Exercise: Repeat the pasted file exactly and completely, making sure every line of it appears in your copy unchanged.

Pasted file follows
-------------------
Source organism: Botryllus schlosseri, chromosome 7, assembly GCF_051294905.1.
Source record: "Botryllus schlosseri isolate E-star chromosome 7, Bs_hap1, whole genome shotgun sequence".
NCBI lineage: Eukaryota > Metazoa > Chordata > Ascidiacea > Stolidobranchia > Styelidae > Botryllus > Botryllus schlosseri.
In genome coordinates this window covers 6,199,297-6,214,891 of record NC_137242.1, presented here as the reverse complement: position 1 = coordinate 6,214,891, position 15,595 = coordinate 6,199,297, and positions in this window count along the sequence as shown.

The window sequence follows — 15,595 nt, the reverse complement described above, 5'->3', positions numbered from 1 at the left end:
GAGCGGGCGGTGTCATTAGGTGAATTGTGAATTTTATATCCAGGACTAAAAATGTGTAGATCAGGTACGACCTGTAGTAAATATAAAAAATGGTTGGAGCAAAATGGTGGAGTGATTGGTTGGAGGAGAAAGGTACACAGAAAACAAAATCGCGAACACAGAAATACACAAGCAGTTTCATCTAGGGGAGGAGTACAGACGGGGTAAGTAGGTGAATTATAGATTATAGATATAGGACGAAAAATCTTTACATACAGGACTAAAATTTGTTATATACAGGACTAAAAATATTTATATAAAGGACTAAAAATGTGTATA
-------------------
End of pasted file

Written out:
Source organism: Botryllus schlosseri, chromosome 7, assembly GCF_051294905.1.
Source record: "Botryllus schlosseri isolate E-star chromosome 7, Bs_hap1, whole genome shotgun sequence".
NCBI lineage: Eukaryota > Metazoa > Chordata > Ascidiacea > Stolidobranchia > Styelidae > Botryllus > Botryllus schlosseri.
In genome coordinates this window covers 6,199,297-6,214,891 of record NC_137242.1, presented here as the reverse complement: position 1 = coordinate 6,214,891, position 15,595 = coordinate 6,199,297, and positions in this window count along the sequence as shown.

The window sequence follows — 15,595 nt, the reverse complement described above, 5'->3', positions numbered from 1 at the left end:
GAGCGGGCGGTGTCATTAGGTGAATTGTGAATTTTATATCCAGGACTAAAAATGTGTAGATCAGGTACGACCTGTAGTAAATATAAAAAATGGTTGGAGCAAAATGGTGGAGTGATTGGTTGGAGGAGAAAGGTACACAGAAAACAAAATCGCGAACACAGAAATACACAAGCAGTTTCATCTAGGGGAGGAGTACAGACGGGGTAAGTAGGTGAATTATAGATTATAGATATAGGACGAAAAATCTTTACATACAGGACTAAAATTTGTTATATACAGGACTAAAAATATTTATATAAAGGACTAAAAATGTGTATA